But even as cardiologists and working groups such as the ACC’s are recognizing burnout as a growing problem, Mehta said, “the administrative burdens have not lessened, and there is still pressure for excessive RVU targets and to maintain high patient satisfaction scores. Many institutes publicly report patient satisfaction scores on their websites; however, there is lack of data if high patient satisfaction scores correlated with improved quality of care.”
Mehta closed her talk with a slide reminding colleagues of self-care strategies during COVID-19.
Commenting on the new results, virtual panelist Sandra J. Lewis, MD (Legacy Emanuel Medical Center, Portland, OR), zeroed in on the groups with the highest rates of burnout—midcareer and female cardiologists. “It’s worrisome to me that this may be impacting our pipeline,” she said.
Mehta, in response, said that it’s an issue the ACC workgroup on wellness is tracking and focused on with the aim of increasing the underrepresentation of these groups. “We do need to recognize that some of the limitations that have been seen in the past have been referrals or recommendations [targeting these groups] to go into cardiology,” she said. “There are very successful and satisfied female cardiologists and underrepresented minorities that have paved the way for others and continue to shine the light that this is a field that we love, that is dear to our heart, and that we would encourage [others to go into].”
Lewis also mentioned the “elephant in the room today”—the fact that they are discussing burnout at a time when healthcare workers are on the frontlines of the COVID-19 epidemic facing stressors not even considered when the current survey was designed.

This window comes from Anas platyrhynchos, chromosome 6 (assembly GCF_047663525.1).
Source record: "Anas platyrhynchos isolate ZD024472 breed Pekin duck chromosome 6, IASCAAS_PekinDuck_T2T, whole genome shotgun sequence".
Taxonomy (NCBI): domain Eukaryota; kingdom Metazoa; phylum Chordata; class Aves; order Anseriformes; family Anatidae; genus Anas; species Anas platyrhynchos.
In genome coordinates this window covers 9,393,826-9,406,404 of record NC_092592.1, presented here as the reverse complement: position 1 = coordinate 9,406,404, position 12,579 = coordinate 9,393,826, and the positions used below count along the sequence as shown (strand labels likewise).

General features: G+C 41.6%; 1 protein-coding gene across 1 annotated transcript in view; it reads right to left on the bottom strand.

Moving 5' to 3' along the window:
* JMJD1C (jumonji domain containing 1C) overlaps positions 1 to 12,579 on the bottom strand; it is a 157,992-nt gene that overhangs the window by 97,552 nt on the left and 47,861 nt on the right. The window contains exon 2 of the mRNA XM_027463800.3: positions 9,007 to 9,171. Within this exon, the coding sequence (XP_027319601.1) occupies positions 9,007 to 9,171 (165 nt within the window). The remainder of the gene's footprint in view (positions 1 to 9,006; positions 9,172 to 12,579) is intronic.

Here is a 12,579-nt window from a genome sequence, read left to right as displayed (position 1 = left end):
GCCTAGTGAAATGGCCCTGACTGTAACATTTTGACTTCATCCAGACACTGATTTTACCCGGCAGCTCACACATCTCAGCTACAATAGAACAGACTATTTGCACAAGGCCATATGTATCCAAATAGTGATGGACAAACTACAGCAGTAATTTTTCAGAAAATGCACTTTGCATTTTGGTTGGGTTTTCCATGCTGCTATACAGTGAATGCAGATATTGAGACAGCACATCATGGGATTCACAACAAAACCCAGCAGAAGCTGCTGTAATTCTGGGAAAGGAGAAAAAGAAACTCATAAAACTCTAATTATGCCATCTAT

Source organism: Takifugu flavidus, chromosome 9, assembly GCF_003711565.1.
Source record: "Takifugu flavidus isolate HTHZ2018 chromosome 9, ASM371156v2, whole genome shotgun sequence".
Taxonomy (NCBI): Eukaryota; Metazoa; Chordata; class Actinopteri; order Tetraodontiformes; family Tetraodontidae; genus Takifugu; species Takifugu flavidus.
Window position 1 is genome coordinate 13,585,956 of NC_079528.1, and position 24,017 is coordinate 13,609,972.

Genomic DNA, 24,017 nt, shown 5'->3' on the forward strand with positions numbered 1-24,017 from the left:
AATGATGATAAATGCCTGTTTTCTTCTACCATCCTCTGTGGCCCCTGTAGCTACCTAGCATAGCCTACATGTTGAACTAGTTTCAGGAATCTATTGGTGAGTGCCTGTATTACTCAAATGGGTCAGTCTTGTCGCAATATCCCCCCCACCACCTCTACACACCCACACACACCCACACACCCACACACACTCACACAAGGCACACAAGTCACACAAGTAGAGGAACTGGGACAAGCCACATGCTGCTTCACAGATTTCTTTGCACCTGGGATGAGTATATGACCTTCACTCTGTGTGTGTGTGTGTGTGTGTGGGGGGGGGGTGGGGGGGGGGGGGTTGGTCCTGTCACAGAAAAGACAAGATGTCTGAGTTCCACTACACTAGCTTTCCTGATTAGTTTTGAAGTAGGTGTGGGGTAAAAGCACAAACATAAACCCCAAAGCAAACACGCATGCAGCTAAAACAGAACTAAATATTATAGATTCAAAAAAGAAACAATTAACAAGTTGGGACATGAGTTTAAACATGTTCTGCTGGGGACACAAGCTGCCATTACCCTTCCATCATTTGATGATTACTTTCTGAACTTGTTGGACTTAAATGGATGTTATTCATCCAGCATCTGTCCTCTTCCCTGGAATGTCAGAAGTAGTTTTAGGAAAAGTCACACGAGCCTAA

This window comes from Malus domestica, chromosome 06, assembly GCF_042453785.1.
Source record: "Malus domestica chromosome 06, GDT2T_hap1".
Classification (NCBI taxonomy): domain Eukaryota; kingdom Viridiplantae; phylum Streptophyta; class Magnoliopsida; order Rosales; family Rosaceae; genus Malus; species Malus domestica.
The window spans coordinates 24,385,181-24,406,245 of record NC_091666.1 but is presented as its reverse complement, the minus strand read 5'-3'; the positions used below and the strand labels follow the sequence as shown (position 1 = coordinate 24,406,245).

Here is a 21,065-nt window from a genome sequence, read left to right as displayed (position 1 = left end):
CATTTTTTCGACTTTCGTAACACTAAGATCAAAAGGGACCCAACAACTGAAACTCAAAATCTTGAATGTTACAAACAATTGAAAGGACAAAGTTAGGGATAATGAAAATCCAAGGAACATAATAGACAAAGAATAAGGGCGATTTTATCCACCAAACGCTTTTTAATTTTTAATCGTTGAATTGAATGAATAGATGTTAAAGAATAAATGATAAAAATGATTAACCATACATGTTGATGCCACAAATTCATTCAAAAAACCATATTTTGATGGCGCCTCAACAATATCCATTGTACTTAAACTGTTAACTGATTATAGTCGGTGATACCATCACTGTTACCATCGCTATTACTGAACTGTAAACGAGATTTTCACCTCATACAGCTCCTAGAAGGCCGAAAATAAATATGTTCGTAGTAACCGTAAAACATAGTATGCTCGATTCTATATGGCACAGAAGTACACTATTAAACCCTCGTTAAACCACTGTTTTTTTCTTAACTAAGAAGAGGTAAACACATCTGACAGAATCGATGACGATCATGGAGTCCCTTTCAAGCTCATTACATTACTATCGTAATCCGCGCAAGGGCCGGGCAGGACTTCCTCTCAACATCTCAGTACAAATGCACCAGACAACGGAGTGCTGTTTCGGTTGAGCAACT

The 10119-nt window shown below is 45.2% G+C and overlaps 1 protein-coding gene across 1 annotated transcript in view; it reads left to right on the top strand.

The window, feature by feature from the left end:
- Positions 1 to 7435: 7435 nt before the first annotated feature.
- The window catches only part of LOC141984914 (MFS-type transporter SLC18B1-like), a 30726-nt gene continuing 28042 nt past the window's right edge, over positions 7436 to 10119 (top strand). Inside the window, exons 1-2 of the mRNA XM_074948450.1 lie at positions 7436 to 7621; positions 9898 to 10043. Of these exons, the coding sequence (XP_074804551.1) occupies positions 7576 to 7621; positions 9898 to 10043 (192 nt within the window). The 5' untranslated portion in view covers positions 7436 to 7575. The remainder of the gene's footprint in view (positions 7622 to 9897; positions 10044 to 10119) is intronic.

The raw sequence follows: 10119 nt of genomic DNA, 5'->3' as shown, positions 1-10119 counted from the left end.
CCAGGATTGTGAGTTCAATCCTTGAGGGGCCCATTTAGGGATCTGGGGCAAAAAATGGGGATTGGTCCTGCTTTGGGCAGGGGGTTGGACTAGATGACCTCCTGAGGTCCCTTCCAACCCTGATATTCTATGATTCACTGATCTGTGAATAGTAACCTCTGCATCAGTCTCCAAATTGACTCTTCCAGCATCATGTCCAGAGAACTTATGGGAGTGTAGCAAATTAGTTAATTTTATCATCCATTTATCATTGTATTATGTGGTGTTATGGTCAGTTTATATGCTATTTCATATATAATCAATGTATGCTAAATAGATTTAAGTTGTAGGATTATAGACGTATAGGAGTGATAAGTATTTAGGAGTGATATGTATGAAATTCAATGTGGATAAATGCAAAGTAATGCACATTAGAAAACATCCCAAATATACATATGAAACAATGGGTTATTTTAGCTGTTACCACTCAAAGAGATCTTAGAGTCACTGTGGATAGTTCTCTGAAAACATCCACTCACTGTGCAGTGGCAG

We need to remember some of steps that I have outlined, as well as just being there for each other and listening, and trying to elevate each other to get through this crisis. Laxmi Mehta
“It’s hard not to think of our colleagues who are working long hours in a work environment with lack of control, and more than that the lack of safety in their work situation, that we have worked so hard to achieve as we run out of protective wear and don’t have masks. And we see our colleagues falling victim to this. It’s going to be a challenge for you, Dr. Mehta, to help us through the burnout that we’re going to see at the end of this.”
Mehta replied that systemic issues have repeatedly emerged as a key source of burnout—electronic medical records and administrative tasks that have taken away the “fun” of patient interactions.
“But in these times, when we’re pushed to that brink, the resilience issues also play a factor and we need to remember some of steps that I have outlined, as well as just being there for each other and listening, and trying to elevate each other to get through this crisis,” she urged.
Mehta L. Practice factors affecting cardiologists' wellbeing: the American College Of Cardiology 2019 Well Being Study. Presented on: March 28, 2020. ACC 2020.
- Mehta reports having no disclosures.